In this free video, I walk you through what the heck this whole "kinematics" thing is and where we're headed, because that's often the most confusing question I get when tutoring physics: what is all this stuff!?
Instantaneous vs Average Velocity
In this video, first I explain the difference between these two types of problem. Then we'll go through a bunch of questions and just look at the wording to figure out if you're supposed to solve them using the average velocity equation (Vavg=ΔX/Δt) or the more common instantaneous velocity equations from kinematics.
Average Velocity Problems
Vavg=ΔX/Δt or Vavg=(Vi+Vf)/2
First, this video shows you how to use the first equation above to solve basic average velocity problems. Then I show you how to use the second equation to solve a particular type of trick question where they don't use the word "average" in the problem but most profs expect you to be able to solve. I also let you in on how to use the average velocity formulas above to solve almost any kinematics problem, which not everyone likes but some of my students really latch onto.
Units of Acceleration Explained
m/s²? How the heck can you square seconds? And calling them "meters per second per second" is even worse! This formula-free video explains all that. To help you get your head around these funky units, I start with a few basic problems using non-metric units that actually make a bit of sense to normal people.
Constant Acceleration Explained
This short video explains why every problem in your typical physics class assumes constant acceleration, whether it says so or not. The even shorter version: Because otherwise you'd need calculus and integrals to solve every problem.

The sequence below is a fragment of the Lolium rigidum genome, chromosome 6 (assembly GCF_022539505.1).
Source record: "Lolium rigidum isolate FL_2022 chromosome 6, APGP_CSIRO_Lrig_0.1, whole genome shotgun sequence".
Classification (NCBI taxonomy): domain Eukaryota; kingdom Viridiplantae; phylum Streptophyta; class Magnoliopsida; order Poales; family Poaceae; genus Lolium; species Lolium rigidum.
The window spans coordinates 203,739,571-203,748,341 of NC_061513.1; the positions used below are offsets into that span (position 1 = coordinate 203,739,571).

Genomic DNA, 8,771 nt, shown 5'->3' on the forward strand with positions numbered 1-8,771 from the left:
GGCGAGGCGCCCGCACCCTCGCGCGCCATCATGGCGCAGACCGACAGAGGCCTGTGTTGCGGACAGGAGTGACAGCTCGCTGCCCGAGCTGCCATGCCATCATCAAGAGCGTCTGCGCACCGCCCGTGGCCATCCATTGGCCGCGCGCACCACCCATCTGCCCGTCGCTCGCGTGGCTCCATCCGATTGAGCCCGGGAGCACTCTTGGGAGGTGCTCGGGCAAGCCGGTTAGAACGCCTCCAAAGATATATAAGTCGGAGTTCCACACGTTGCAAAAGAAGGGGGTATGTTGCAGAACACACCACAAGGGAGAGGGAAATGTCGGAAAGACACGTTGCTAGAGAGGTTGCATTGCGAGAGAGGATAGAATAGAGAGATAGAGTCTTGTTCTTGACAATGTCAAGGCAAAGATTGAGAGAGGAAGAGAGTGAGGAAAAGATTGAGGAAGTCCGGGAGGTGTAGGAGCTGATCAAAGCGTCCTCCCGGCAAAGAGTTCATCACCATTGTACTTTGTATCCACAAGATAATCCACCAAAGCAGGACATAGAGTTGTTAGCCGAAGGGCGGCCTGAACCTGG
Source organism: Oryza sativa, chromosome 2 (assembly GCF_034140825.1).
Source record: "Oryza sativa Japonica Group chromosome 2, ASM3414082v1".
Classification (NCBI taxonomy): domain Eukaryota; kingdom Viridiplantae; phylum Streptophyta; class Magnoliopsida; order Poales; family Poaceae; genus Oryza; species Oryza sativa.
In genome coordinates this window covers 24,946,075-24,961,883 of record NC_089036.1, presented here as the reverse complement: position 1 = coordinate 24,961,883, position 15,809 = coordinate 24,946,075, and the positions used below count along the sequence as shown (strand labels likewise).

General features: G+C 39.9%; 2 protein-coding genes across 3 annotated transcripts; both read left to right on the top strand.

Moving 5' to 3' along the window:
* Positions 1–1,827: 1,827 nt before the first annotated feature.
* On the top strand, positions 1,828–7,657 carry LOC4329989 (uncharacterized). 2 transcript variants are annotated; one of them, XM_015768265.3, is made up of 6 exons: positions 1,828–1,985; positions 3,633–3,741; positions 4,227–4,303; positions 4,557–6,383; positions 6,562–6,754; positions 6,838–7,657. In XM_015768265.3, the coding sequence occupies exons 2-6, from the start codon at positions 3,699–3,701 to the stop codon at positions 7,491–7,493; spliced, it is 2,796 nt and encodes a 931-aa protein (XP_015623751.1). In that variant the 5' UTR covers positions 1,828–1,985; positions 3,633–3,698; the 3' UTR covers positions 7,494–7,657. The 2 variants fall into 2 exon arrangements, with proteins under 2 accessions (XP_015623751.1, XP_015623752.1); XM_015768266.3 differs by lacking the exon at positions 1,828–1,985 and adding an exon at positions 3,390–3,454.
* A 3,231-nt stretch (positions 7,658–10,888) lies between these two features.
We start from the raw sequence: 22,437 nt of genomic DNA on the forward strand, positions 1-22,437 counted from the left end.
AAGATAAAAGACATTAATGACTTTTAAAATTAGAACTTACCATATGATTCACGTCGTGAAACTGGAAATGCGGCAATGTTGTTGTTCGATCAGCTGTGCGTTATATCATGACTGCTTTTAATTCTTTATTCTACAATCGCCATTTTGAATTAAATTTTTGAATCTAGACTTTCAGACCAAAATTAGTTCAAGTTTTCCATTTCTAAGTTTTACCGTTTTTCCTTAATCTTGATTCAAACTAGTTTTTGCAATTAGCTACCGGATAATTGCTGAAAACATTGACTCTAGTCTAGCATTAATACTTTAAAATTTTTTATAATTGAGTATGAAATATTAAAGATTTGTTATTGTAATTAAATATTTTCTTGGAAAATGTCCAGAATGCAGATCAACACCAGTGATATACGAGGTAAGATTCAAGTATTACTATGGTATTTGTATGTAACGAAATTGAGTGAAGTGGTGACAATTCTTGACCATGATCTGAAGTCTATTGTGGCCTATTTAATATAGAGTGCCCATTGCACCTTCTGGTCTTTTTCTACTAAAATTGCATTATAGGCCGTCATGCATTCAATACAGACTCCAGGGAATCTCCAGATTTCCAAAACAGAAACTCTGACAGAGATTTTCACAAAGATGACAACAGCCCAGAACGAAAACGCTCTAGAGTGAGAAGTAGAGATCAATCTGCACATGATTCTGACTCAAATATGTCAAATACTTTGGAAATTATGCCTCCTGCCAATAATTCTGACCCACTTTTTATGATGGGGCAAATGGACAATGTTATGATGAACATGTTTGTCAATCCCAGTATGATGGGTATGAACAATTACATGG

Average Acceleration Problems
This video explains how to calculate acceleration (also known as average acceleration) from problems where they say how much something sped up or slowed down over a given period of time.
Formula-Free Acceleration & Velocity Problems
For most physics students I work with (i.e. the normal, non-A+ people), physics isn't the problem: it's the formulas that confuse them and induce panic. So if you're not loving physics, I encourage you to watch this video, where we'll solve a few problems with common sense rather than getting lost in plug-and-chug land. Then in the next videos when we do the harder problems with formulas, hopefully the background in this video will give you a little bit more understanding and a little less panic.
Overview of Equations of Motion (Kinematics)
This short video explains the kinematics equations and briefly summarizes how to spot the types of problems each is best for. A good video to add to your pre-test cram playlist!
1-D Vertical (Gravity) Kinematics Problems
V=V0y+gt & Y=Y0+V0yt+½gt²
This video covers one-dimensional problems where an object is either dropped or thrown vertically, i.e. straight up or straight down. No angles. No horizontal components. Just answering questions like "how long does a rock take to hit the ground when dropped off a 40-m tall building?" "What if it's thrown downwards at 20 m/s?" "What if it's thrown up at 30m/s?"
Horizontal 1-D Kinematics Problems
V=V0+at & X=X0+V0t+½at²
This video covers one-dimensional motion problems that are in the horizontal direction (as opposed to objects being dropped), like buses and cars either speeding up or slowing down. And the final problem is a trick-laden doozie: "A bus leaves a stop. You hesitate three seconds before chasing it. Calculate how long it takes you to catch up!"
This video is basically a non-stop ad for the 90's classic movie Point Break, but in so promoting it also gives you some insight into Terminal Velocity (a lesser 90's movie that's also about skydiving). Also mentioned briefly: what terminal velocity is, how to graph it, and what you need to know about it for your next test.
If you do not have an account, you should get one, because it is awesome! You can save a playlist for each test or each chapter, and save your "greatest hits" into a "watch right before the final" list (not that we recommend cramming, but when in Rome...)